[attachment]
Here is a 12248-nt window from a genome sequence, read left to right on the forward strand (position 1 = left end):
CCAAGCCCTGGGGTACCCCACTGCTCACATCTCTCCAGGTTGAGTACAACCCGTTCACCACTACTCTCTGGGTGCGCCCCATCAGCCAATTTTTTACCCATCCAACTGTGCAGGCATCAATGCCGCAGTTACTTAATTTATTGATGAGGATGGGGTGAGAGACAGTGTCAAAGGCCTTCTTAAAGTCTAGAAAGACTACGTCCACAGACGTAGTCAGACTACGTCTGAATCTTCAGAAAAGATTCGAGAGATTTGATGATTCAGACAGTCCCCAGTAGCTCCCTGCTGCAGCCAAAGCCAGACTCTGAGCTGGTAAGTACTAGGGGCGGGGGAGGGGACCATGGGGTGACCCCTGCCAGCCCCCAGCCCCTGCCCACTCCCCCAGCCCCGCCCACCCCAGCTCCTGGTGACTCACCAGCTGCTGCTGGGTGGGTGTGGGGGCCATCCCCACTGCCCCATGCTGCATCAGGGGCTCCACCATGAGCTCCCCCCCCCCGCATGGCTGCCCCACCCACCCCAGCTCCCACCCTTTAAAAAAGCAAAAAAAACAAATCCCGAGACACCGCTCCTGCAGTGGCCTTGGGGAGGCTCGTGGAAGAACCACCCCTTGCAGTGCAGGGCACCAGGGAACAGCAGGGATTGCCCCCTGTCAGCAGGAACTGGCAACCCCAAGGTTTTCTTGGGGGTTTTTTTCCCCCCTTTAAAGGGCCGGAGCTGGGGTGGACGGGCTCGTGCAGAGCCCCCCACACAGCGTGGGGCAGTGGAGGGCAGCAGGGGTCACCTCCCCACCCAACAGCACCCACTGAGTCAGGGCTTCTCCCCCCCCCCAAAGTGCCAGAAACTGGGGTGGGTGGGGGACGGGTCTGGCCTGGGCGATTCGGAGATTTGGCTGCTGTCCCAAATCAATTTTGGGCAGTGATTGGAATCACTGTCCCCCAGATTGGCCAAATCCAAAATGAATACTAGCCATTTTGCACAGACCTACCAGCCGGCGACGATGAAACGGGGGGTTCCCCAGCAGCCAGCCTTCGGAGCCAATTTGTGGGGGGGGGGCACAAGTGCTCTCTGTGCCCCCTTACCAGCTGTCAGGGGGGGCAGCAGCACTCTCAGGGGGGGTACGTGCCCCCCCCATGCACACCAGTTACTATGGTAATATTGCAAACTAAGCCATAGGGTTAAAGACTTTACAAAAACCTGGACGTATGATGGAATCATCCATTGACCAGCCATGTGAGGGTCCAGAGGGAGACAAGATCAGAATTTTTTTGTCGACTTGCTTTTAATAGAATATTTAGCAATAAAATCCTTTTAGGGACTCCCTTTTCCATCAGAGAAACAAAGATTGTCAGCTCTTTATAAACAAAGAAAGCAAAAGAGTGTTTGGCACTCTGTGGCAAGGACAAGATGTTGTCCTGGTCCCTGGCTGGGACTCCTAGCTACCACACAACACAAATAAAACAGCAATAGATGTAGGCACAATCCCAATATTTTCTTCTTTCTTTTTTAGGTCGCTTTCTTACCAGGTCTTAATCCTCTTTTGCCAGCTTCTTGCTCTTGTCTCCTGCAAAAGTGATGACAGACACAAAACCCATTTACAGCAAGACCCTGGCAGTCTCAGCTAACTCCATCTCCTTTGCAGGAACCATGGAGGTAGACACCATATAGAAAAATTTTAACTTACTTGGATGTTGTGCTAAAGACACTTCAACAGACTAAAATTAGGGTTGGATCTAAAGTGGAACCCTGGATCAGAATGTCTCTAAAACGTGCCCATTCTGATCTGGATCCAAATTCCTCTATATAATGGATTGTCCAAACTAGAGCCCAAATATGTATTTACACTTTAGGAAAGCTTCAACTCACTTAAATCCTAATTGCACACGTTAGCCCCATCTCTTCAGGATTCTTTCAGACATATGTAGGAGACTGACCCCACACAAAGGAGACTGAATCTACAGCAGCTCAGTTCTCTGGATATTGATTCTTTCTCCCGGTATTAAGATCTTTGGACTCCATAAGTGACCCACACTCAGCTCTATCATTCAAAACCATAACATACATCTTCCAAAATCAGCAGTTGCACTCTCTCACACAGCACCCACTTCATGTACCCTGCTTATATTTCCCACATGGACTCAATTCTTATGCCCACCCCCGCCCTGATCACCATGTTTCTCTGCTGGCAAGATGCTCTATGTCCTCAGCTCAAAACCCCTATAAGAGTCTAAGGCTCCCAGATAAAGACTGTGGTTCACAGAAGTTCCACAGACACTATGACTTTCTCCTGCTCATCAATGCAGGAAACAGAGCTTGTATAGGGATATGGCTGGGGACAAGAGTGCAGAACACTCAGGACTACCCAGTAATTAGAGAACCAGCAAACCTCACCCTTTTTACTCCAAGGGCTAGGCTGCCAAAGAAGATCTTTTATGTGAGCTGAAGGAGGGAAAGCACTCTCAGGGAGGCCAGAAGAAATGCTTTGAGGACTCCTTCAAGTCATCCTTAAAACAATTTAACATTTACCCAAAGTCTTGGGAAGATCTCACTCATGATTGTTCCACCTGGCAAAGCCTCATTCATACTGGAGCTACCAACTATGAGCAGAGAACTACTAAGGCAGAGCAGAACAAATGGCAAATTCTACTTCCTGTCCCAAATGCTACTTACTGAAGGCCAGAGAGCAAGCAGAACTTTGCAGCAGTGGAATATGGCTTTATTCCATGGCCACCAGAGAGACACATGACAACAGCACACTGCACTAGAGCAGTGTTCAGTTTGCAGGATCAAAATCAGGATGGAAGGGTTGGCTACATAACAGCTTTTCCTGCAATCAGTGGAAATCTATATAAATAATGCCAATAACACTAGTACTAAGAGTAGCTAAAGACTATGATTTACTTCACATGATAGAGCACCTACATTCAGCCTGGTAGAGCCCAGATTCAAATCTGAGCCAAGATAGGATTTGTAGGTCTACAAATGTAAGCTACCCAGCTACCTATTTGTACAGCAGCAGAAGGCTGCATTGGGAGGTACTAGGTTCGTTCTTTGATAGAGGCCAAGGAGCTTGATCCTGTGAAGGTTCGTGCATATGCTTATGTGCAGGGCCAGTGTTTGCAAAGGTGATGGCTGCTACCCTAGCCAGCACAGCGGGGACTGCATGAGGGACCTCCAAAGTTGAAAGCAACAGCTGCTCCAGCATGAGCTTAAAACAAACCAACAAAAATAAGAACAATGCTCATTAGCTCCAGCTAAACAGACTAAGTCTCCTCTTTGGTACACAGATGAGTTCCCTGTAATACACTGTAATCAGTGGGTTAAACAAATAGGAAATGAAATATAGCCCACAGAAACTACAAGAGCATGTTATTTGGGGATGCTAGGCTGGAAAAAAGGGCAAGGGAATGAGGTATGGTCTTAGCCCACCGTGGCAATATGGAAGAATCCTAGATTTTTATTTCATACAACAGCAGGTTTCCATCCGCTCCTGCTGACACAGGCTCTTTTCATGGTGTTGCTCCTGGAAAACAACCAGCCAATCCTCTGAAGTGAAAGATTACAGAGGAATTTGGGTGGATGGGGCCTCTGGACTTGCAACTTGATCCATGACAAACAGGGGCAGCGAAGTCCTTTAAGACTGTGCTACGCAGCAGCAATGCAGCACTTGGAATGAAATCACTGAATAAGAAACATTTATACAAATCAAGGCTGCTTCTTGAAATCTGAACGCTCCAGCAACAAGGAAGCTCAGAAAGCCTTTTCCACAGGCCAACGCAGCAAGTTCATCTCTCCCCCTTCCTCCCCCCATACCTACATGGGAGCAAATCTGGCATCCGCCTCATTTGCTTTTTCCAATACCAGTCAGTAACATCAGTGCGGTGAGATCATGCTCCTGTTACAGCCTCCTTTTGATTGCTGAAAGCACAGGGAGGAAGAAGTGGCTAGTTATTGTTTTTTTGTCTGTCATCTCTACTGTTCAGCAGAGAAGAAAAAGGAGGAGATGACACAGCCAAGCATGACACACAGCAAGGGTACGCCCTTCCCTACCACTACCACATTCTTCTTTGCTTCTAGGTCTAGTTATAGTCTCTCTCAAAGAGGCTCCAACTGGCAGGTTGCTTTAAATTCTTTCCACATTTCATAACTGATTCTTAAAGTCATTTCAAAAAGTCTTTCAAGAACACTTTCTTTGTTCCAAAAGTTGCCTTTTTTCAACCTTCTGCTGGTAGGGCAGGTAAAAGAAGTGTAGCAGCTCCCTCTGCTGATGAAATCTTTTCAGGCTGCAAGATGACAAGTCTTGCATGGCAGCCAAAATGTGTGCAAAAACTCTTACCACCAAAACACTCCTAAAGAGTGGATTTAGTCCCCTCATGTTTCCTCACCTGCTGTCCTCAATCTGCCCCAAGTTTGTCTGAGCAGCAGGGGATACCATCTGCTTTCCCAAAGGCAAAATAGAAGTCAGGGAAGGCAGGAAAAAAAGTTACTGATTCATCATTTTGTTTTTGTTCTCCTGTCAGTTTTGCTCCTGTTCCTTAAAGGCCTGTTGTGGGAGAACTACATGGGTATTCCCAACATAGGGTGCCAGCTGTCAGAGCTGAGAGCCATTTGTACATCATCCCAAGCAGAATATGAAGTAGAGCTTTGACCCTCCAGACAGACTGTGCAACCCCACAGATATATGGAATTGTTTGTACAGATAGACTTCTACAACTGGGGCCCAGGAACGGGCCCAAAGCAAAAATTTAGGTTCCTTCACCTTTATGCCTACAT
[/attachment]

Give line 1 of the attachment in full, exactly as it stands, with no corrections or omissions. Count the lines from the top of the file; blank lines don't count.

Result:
Here is a 12248-nt window from a genome sequence, read left to right on the forward strand (position 1 = left end):